Congratulations! Here you are. A successful millennial. For the sake of argument, we are going to put you in the middle of this group, generally described as being born roughly between 1980 and 2000. We'll stipulate that you are born in 1990, so graduated college in 2012 and are now four years into your working career. At 26 years of age, you have a long and bright working future ahead of you. You are clever enough to know that you should start investing now. At the same time, you are not all about money. You don't want to be a slave to your investments, you want your investments to be a slave to you, and give you both the time and freedom to devote to the things that are important to you.
I'll cut right to the chase. There are a ton of investment strategies from which you can choose. Here is the one I would suggest.
First, open a brokerage account at Fidelity Investments.
Second, buy these six ETFs, in the weightings shown:
- 45% - iShares Core S&P Total U.S. Stock Market ETF (NYSEARCA:ITOT)
- 10% - iShares Core High Dividend ETF (NYSEARCA:HDV)
- 30% - iShares Core MSCI EAFE ETF (BATS:IEFA)
- 5% - iShares Core MSCI Emerging Markets ETF (NYSEARCA:IEMG)
- 5% - iShares Core U.S. Aggregate Bond ETF (NYSEARCA:AGG)
- 5% - iShares TIPS Bond ETF (NYSEARCA:TIP)
Third, set up a schedule to rebalance regularly back to these weightings.
That's it. We're done. I told you I would keep this brief. You can simply stop right here and implement the plan that I suggest. I'm guessing, though, that you won't. You'd like to know a little more. OK, then. Feel free to read as little or much of what comes next as you wish. I'll share a few basic thoughts, and then provide some links to yet further reading if you so desire.
What's So Great About This Portfolio?
Simplicity: Containing only six ETFs, this portfolio will be extremely simple to both maintain and track. However, simple does not mean simplistic. I'll talk about this a little more in the "diversification" section below.
Low Costs: The cost, or overhead, is extremely small. Simply put, the greater the expenses your portfolio incurs, the less that makes it into your pocket. If you follow the links to the ETFs I provided above, you will notice that they sport expense ratios of between .03% and .20%. At the allocations I suggest, I calculate that your overall weighted expense ratio comes out to .0835%. That's right. About eight hundredths of one percent. The rest? Into your pockets, to compound and grow.
Zero Commissions: This is an important one. Likely, you will want to set up a regular investment plan, investing small incremental amounts on a regular basis. While ETFs are a great investment vehicle, if you have to pay $8-10 for every transaction, you lose the benefits very quickly. The ETFs I suggest are included in the 70 iShares ETFs that Fidelity allows you to trade commission-free.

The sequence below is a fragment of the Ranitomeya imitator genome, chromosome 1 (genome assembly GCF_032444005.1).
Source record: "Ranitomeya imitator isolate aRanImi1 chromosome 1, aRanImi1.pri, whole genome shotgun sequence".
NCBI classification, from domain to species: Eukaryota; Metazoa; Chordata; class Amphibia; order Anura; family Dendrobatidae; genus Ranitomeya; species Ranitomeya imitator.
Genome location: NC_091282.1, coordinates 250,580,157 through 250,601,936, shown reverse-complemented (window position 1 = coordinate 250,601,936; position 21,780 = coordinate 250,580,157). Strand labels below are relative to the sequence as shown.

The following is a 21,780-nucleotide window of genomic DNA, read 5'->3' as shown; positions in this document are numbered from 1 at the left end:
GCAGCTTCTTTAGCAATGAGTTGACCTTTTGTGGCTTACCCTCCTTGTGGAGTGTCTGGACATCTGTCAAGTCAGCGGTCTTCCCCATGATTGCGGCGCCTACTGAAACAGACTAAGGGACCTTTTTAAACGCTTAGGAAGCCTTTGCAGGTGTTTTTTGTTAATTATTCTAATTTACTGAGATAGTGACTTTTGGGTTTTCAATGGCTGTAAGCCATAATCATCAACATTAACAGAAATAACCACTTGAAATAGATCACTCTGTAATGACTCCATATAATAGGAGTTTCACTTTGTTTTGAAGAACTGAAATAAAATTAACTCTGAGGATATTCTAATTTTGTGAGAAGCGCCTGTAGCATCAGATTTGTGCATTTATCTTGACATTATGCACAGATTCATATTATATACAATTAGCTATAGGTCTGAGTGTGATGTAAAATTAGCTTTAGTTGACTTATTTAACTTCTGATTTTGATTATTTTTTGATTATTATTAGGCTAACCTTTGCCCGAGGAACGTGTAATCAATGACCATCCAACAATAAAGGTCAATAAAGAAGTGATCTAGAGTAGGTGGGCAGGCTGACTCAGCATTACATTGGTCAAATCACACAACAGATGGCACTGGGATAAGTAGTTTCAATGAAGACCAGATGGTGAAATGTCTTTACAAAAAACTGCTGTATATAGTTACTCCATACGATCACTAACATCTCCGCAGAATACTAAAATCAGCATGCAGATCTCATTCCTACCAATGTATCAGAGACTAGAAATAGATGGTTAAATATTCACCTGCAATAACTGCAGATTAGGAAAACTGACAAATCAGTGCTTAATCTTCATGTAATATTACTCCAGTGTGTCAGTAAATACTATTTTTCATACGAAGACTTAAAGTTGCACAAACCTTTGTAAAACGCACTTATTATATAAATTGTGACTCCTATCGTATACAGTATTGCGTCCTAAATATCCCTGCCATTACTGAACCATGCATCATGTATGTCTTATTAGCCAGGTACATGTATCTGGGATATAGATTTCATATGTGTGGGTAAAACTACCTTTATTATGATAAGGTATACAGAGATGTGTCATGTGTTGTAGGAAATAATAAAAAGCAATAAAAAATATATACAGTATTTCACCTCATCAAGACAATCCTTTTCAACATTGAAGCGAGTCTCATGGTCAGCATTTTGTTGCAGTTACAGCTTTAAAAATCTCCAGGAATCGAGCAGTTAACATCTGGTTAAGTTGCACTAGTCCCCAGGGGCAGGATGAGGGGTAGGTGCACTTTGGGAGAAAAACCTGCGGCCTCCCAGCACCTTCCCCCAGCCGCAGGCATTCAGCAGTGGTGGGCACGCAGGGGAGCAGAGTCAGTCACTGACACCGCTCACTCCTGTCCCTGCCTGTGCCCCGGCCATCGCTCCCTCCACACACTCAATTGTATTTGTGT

Diversification: Within the portfolio, you will gain exposure to both domestic and foreign stocks (including a modest allocation to emerging markets), bonds, and TIPS (Treasury Inflation Protected Securities). The weightings I suggest are relatively aggressive; appropriate for someone in their mid-20s to approximately 30. At the same time, I am including an element of defensiveness in the portfolio by including a small weighting directed at quality, dividend-paying stocks, as well as bonds and TIPS. These selections will both generate a little income that you can reinvest over time as well as offer a measure of protection should the market experience a steep decline; allowing you to rebalance the portfolio.
Background and Further Reading
Finally, let me share a little background information regarding how I came to this specific recommendation, as well as links to some further reading.
Late last year, as part of my work as a contributor for Seeking Alpha, I researched the 2016 investment outlooks of several respected investment houses. Using that research as a guide, I created The ETF Monkey 2016 Model Portfolio. Next, I set up and tracked three iterations of the portfolio: Vanguard, Fidelity, and Charles Schwab.
While, as I will explain below, I chose to feature Fidelity, you could follow the basic principles set out in this article and set up your portfolio at either Vanguard or Charles Schwab. The key, of course, would be to select ETFs that you could trade commission-free in each case.
When I set up the portfolio, I must admit that my initial bias was in favor of Vanguard. Vanguard is a legendary provider, and offers a large selection of ETFs with some of the most competitive expense ratios in the marketplace. However, as I reported in my Q1 update, the Fidelity implementation was actually the top performer of the three. This slight outperformance has continued as of the date I sat down to write this article. Therefore, I decided to use Fidelity as my provider of choice.
Finally, here is a little more detail on some recent changes to the iShares Core S&P Total U.S. Stock Market ETF, the largest component of my recommended portfolio, as well as some thoughts on portfolio rebalancing.
I hope this brief article has offered a helpful starting point. Feel free to drop your questions and comments below, and I will do my best to answer them.
Disclosure: I am not a registered investment advisor or broker/dealer. Readers are cautioned that the material contained herein should be used solely for informational purposes, and are encouraged to consult with their financial and/or tax advisor respecting the applicability of this information to their personal circumstances. Investing involves risk, including the loss of principal. Readers are solely responsible for their own investment decisions.